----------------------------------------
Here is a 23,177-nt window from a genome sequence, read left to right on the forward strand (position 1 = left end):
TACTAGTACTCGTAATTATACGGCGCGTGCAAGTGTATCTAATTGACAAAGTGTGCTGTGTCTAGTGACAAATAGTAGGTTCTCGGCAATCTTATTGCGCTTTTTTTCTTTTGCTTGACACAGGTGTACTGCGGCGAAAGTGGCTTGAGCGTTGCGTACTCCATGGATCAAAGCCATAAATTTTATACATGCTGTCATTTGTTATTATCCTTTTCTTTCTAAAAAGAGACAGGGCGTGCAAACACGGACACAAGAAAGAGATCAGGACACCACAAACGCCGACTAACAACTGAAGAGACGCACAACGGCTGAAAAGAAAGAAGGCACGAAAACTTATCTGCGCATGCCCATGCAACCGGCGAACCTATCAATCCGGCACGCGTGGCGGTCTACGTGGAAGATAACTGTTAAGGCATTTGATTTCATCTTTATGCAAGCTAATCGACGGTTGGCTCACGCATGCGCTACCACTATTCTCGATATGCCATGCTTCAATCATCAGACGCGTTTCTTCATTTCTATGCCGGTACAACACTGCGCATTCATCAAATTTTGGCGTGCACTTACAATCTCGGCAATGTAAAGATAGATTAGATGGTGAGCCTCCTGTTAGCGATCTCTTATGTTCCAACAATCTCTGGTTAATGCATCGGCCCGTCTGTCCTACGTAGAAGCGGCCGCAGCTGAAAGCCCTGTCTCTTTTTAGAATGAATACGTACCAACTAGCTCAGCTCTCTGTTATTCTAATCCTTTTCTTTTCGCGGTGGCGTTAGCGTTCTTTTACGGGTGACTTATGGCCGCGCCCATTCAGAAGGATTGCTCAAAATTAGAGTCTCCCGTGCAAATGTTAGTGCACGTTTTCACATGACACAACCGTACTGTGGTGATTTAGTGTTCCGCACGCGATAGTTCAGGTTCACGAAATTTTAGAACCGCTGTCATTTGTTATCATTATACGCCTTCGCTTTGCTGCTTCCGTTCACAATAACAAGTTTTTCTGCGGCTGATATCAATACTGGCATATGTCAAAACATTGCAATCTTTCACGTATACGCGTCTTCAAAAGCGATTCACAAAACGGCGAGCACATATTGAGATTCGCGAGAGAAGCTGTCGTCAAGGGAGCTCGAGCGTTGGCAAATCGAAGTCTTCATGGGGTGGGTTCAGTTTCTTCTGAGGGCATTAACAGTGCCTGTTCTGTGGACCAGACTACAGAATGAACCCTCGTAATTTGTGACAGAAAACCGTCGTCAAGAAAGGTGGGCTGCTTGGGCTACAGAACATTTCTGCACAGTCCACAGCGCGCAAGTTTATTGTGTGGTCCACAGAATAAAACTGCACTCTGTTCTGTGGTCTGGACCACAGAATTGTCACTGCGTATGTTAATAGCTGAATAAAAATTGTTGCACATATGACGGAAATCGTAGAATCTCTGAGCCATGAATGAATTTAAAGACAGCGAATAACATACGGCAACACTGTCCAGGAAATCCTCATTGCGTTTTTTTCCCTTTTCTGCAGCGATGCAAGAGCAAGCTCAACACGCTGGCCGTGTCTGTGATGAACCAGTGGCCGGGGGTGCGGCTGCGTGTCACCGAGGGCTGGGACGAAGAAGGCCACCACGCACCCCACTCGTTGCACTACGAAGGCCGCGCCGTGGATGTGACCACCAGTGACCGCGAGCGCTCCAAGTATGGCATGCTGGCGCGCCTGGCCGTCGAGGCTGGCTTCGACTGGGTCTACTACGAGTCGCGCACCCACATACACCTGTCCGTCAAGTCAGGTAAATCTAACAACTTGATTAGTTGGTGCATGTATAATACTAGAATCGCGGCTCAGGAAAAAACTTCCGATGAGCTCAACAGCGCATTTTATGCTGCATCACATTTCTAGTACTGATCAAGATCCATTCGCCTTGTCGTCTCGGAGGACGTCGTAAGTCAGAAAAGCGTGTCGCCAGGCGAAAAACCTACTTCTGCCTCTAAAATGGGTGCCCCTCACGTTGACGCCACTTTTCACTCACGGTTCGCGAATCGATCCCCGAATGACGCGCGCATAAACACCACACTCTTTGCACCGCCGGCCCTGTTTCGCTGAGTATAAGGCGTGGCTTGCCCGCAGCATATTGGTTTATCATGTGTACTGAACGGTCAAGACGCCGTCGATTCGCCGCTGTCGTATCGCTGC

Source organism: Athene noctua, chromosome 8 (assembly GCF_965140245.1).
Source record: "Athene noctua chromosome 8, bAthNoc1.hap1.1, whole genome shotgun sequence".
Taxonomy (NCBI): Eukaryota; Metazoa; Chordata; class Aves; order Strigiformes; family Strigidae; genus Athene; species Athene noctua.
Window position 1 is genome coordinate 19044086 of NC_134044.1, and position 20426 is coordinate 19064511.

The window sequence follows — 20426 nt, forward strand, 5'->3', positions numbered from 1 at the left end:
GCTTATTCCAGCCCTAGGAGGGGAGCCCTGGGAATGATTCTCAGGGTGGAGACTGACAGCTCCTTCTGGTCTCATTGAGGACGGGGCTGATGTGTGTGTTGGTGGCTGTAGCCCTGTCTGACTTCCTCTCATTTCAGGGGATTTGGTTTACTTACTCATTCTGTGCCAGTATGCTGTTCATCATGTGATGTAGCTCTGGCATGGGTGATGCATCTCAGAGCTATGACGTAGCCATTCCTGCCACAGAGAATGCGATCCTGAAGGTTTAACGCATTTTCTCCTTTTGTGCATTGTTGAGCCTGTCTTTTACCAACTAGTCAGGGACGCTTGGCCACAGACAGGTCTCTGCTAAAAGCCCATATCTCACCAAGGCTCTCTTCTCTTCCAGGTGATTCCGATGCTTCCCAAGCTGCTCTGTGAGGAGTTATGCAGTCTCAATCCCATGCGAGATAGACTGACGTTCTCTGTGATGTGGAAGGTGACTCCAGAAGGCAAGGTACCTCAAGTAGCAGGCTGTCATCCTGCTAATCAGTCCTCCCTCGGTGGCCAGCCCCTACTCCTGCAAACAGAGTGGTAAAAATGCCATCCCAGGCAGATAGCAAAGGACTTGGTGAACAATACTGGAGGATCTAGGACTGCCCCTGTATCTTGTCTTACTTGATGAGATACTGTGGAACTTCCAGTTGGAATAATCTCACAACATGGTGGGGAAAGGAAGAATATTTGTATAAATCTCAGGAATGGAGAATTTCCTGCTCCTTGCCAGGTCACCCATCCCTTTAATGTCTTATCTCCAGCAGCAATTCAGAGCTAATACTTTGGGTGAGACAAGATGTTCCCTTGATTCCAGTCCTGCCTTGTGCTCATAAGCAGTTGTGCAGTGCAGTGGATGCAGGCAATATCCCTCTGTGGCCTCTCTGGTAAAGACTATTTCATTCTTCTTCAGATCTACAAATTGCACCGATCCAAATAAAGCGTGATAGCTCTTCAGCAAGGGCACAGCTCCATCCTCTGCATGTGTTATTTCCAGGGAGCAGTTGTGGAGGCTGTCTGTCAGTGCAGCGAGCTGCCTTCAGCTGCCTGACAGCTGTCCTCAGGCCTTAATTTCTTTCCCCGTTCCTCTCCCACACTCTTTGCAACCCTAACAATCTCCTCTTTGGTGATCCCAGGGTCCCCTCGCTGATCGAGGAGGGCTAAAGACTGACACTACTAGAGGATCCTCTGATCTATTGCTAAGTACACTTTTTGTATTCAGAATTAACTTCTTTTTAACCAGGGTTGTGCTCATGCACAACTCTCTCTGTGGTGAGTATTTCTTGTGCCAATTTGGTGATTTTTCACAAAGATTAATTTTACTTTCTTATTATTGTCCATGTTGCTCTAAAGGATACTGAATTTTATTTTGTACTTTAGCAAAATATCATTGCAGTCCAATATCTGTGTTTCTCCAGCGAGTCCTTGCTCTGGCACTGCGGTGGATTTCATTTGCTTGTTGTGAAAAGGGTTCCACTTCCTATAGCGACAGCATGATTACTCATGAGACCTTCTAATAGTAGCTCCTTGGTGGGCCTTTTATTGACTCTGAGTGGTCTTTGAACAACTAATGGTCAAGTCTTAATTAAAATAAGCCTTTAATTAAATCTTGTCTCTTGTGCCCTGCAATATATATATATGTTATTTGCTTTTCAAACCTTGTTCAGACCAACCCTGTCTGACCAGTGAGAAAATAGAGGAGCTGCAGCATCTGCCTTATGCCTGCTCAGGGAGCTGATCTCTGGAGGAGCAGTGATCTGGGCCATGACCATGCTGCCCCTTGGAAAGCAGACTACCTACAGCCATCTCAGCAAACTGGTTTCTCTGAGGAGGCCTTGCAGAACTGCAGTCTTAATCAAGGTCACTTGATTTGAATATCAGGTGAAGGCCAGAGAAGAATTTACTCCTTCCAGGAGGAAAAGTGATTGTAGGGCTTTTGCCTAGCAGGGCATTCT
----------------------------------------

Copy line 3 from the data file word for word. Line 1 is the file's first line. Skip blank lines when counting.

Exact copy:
Source organism: Athene noctua, chromosome 8 (assembly GCF_965140245.1).